18. Extremely well written and a surprising page turner for such a dense, intensely researched book. Hiroshima Nagasaki is about more than just the two cities named in the title. The true focus of this book is the moment in time when citizen became acceptable targets of war. If injured during the course of a battle, no longer were the women and children left at home simply unfortunate casualties of the war waged on their husbands and fathers; in Hiroshima Nagasaki, Paul Ham shows how governments int [...]

    19. An incredibly well-researched, well-argued book that puts the lie to the simplistic and oft-repeated argument "The Atomic Bombs saved thousands of American lives". Not simply a mere retelling of the humanitarian crisis caused by the obliteration of two civilian cities from the earth, nor a sweeping, depersonalised view of the 'necessity' of atomic warfare, Hiroshima Nagasaki places the dawn of the atomic age in a far wider view - of the cut-throat diplomacy of the Soviet Union and the United Sta [...]

    20. I didn't enjoy this book as much as I expected but I expected a different kind of book. This was a narrative with a strong bias throughout where I was expecting a factual recounting of the bombings. The title of the book does not represent the scope of the book either. The first atomic bomb test doesn't happen until the midway point and less than a quarter of the book is actually about the bombings. The majority of the book is devoted to the politics that lead to the bombs being used. I didn't e [...]

    21. An exhaustive and exhausting history of the bombings of Hiroshima and Nagasaki.Beginning with the Manhattan Project and the surrender of Nazi Germany, Ham covers the political, cultural, scientific and military aspects in play during 1945 in thorough fashion.The chapter describing the bomb being dropped on Hiroshima is the most harrowing thing I've ever read.A brilliant and highly recommended book.

    22. I read this after an ethics class asked if the bombing of Hiroshima was consistent with a just war ethic. I think by the end, I was struck by how much even 60 years later, we (Americans) are fed propaganda about the reasoning behind the bombing of Hiroshima. This book is filled to the brim with primary sourcing, so I really don't feel like Ham was trying to just feed propaganda the other direction, but rather carefully built his case.

    23. Incredibly detailed and engrossing chronicle of the atomic bombings. The book presents all sides as much as possible I felt even if not all will agree with the conclusions. A must read.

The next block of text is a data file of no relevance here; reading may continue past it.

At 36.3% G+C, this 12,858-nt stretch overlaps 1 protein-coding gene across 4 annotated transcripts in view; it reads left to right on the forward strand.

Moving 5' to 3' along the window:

24. Good, if a little long. Expertly researched but descends into dry numbers after a while that kind of numbs the vividness of it all. Makes me want to think more about soviet spies.

    25. This book is fantastic, and it boggles the mind that it's viewed as "controversial". The only controversial thing about it is that it breaks free from decades of propaganda (what Ham in the book calls the "orthodox" view) and takes a frank and honest look at the crimes against humanity that the bombs against Hiroshima and Nagasaki were. Ham's research is meticulous and his arguments and conclusions are sound. And if Ham takes any side, he takes the side of humanity.It's funny to read the negativ [...]

    26. A compelling and well-written but somewhat lightweight and repetitive history of the Manhattan project, the atomic bomb attacks, the surrender of Japan, and the aftermath. Much of the book is composed of moral arguments against the bomb’s proponents and developers, as well as the indecisive Japanese leadership and population. Ham’s arguments aren’t hard to sympathize with (given the ferocity of the Pacific and Asian theaters, the firebombing, and the scale of atomic warfare), but they stil [...]

    27. This excellent book covers the atom bomb from the beginnings of the Manhattan Project to the post-war years. It gives some of the history of the two cities turned to cinders in the blink of an eye. It provides insight into the schemes, dreams, machinations and fears of the leaders of the United States and its allies, as well as, the government of Japan. Both Hawks and Doves are involved in the decision making process and the struggle got intense between them. Obviously, the Hawks won, but how, a [...]

    28. The Americans developed and then drop the first atomic bomb on the city of Hiroshima on 6 August 1945. The second bomb was dropped on 9 August 1945. Japan surrendered and ended World War II on 15 August 1945. That's usually all American textbooks say. Ham, an Australian military historian, has written just under 500 pages (there are a lot of footnotes and appendices) giving vital context to the design, deployment and aftermath of the world's first atomic bombs.Why I started this book: I started [...]

    29. A topic which is perhaps relatively neglected in WW2 literature, the dropping of the atomic bombs on the Japanese cities of Nagasaki and Hiroshima was a story about which I didn't know a great deal before reading this. So Paul Ham managed to educate me in this regard, with lots of things that I knew nothing of.The diplomatic aspect of the story forms the backbone, or spine, of this text and is intriguing and at times gripping. At other times though, it doesn't read particularly well and I found [...]

    30. Ham's magisterial book tells the story behind the atomic weapons dropped on Hiroshima and Nagasaki and builds a case for the fact that they should never have been used, because the war would have ended when it did without them. Two things set this book apart from others I've read on the same topic: Ham provides the pre and post bomb story lines of a number of people who lived in Hiroshima and Nagasaki, thereby engaging the reader with the humanity of these people; and he details the story after [...]